Yep Al! Still many players like to wager via strong progressions.

Back to the subject.

When we consider two opposing events A and B having the same (or almost the same) probability to appear, we'll expect deviations according to the binomial model.

Such events could be as simple as a Banker or Player hand or highly complicated specific situations (for example what's the next winning hand after a side had won with a natural 7 vs a drawing hand, etc)

No matter how sophisticated is our approach to select two opposing A and B situations, itlr everything will equalize with the well known unbeatable deviations (burdened with the vig).

Wait.

This is true whether the game is perfectly randomized and it's very difficult to negate that shoes do not present such feature.

Thus in order to try to demonstrate that shoes are not that random, instead of assessing the randomness by statistical tests (chi-square, etc), we should work more empirically, say thinking in more practical terms as it's what really counts.

If I'm able to find out the spots when two opposing situations do not adhere to the common deviations (that is they are more "restricted") I'm on cloud nine.

In fact, there's no way I could spot favourable situations per se, the only hope is to get what I name "limited random walk", a sort of pendulum which moves from the left to the right and vice versa within a restricted range and crossing several times the 0 point.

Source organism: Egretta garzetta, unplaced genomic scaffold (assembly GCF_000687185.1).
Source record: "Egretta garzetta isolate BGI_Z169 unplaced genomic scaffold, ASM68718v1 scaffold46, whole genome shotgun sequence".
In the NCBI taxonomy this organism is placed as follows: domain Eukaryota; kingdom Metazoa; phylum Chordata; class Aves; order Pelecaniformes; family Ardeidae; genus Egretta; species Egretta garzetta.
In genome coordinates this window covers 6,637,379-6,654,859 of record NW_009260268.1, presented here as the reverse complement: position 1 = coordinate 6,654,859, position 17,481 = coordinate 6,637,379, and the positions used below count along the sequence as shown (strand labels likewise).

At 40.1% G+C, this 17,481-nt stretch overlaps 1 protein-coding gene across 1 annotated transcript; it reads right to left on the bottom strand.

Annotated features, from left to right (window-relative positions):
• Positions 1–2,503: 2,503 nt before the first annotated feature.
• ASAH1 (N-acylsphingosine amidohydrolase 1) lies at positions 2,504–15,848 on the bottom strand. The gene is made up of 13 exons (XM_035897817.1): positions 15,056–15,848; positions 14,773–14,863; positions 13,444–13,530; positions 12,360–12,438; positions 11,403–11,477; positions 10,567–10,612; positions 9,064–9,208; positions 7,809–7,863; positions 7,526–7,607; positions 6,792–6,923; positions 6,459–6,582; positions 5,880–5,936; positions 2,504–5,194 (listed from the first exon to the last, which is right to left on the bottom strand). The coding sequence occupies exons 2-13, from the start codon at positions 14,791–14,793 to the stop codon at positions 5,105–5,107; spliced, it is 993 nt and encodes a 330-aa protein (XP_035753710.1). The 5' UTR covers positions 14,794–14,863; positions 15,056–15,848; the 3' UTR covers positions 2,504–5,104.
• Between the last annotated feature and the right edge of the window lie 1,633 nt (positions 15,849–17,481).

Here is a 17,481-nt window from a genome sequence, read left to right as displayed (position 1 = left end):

Since I do not think I'm a genius capable to dispute math laws, the only explanation is that cards distribution of every single shoe couldn't be that random as we think.

Therefore and thanks to my long analysis I dare to state that not every A/B opposing situation will produce the same expected deviations and, more importantly, that not every shoe is playable as some shoes are so polarized at the start that we better get rid off them without betting a dime.

I mean that we can't try to be right on every shoe dealt as many times the possible unrandom effect can't be properly grasped by human eyes.

And this is proven by the fact that no matter how many random walks we wish to set up, a given card distribution will present similar lines on each of them.

Now the question is how to classify a "not playable" shoe.

Next time.

as.